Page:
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Laser ablation and thin film deposition

Contact person: Erik Wagenaars

Pulsed-Laser Deposition (PLD) is a technique that is widely used in industry and academia for the deposition of thin-film materials such as metal oxides. There are several plasma processes involved in PLD and laser ablation is one of the key ones. In PLD, a nanosecond-pulsed lasers at visible or UV wavelength is focussed on a solid target, ablating the target material and creating an expanding plasma plume. This plume subsequently deposits as a thin film on a substrate downstream from the laser-target interaction point.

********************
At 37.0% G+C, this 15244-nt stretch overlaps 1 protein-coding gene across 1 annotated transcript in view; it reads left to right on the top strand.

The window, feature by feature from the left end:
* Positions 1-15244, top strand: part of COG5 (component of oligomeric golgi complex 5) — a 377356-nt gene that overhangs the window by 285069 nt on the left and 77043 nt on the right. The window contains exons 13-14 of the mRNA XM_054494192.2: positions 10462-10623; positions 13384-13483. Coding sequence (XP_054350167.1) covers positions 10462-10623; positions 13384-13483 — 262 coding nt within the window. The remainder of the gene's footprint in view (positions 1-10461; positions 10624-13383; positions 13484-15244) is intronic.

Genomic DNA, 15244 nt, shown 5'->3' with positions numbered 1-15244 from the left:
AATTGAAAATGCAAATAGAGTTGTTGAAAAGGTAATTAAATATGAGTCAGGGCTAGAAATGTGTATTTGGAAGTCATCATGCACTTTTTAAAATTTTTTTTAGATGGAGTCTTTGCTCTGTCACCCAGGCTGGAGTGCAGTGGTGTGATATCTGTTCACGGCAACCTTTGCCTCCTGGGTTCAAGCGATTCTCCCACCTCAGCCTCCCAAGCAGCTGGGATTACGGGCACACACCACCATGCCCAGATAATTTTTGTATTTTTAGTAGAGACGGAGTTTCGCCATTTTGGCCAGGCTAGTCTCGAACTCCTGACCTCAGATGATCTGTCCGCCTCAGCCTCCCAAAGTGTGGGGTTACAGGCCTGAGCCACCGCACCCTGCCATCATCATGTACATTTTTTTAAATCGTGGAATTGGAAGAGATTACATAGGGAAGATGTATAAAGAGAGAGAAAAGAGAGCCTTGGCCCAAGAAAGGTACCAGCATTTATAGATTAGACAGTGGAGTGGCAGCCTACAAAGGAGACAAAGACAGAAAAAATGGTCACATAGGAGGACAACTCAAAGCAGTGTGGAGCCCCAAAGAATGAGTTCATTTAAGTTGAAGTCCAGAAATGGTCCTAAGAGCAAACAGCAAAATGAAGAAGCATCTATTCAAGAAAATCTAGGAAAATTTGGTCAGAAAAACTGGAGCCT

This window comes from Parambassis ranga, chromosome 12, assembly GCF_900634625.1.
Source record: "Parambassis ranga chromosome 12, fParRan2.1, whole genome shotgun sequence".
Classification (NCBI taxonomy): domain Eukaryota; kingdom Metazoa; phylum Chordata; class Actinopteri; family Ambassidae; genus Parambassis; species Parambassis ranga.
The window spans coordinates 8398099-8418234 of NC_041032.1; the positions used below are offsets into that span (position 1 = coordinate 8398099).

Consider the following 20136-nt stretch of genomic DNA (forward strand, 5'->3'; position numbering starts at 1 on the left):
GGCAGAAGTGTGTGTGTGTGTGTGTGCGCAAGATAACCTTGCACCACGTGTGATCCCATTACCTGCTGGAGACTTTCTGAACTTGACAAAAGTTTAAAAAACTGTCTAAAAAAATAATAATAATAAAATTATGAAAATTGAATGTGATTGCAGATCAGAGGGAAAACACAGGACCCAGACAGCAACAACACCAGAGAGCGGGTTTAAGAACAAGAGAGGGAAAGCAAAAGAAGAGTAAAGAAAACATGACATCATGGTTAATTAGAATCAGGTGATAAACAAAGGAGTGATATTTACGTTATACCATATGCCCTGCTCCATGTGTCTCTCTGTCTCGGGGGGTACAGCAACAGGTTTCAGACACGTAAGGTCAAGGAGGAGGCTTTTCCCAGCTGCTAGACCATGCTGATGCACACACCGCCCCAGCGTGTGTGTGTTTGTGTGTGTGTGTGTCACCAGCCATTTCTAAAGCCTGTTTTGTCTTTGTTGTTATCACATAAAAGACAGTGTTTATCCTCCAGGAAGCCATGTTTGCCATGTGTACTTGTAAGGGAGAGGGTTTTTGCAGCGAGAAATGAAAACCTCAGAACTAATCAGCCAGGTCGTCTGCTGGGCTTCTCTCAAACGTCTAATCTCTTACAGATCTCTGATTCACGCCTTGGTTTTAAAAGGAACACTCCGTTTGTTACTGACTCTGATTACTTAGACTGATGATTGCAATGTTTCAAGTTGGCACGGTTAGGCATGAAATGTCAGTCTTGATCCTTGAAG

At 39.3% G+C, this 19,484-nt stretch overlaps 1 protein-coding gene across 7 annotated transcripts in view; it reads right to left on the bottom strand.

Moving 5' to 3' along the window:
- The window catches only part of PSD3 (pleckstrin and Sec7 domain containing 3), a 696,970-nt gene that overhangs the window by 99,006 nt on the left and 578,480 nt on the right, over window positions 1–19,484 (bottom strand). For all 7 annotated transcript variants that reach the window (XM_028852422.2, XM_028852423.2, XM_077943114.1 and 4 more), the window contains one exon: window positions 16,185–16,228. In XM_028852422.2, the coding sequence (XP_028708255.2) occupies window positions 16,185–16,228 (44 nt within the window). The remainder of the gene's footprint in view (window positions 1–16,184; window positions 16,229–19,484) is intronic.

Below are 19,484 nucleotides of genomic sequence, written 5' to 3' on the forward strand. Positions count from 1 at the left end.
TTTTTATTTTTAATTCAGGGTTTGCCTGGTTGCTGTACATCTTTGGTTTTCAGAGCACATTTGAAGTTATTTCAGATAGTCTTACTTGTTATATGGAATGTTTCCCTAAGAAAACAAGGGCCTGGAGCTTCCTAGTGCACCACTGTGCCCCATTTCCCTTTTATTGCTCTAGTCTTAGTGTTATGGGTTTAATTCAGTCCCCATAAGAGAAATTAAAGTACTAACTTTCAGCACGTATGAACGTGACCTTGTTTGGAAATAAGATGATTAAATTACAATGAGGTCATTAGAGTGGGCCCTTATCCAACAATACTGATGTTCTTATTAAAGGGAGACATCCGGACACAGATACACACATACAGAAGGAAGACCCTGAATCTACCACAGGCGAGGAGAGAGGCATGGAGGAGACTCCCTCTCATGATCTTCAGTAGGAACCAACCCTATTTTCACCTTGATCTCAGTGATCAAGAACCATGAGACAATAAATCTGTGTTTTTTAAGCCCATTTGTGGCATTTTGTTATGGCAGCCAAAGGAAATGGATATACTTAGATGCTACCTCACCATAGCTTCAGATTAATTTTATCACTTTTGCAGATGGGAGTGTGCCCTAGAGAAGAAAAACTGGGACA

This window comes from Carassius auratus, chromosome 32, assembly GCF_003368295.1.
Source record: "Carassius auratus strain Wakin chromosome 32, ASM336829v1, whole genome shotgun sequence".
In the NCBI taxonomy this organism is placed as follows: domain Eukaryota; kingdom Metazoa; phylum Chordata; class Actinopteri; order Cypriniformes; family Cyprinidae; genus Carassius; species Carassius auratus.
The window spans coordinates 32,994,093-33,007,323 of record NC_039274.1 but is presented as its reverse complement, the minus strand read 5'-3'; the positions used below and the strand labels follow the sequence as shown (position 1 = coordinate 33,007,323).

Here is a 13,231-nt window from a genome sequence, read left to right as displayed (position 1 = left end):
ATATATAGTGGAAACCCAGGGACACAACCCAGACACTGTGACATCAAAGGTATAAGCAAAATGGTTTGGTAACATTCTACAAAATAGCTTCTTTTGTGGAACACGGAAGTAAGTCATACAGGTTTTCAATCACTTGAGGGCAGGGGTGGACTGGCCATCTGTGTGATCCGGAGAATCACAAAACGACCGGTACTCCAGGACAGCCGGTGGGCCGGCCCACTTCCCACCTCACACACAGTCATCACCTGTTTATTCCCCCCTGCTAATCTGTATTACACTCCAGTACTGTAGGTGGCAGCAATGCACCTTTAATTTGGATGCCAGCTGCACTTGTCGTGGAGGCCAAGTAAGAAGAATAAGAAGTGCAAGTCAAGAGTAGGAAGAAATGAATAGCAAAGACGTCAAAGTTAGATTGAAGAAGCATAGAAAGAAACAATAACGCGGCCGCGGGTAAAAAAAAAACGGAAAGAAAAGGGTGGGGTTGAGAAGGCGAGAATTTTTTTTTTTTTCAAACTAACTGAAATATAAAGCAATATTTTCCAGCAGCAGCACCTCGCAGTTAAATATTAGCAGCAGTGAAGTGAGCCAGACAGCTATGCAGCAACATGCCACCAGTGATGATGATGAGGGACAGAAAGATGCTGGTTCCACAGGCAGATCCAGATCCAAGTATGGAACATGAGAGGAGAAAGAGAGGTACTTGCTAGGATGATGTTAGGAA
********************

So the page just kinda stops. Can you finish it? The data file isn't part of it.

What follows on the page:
In order to accurately control the production process and thin-film properties, it is important to have a detailed understanding of the underlying physics and chemistry. Studying the laser ablation process, both in experiments and numerical modelling, is an essential part of this work and more details can be found on the thin films website.

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Figure 2. Laser ablation in Pulsed-Laser Deposition (PLD). Left: Numerical simulation of the plasma density in a PLD laser ablation process. Right: Photo of a laser ablation plume in a PLD experiment.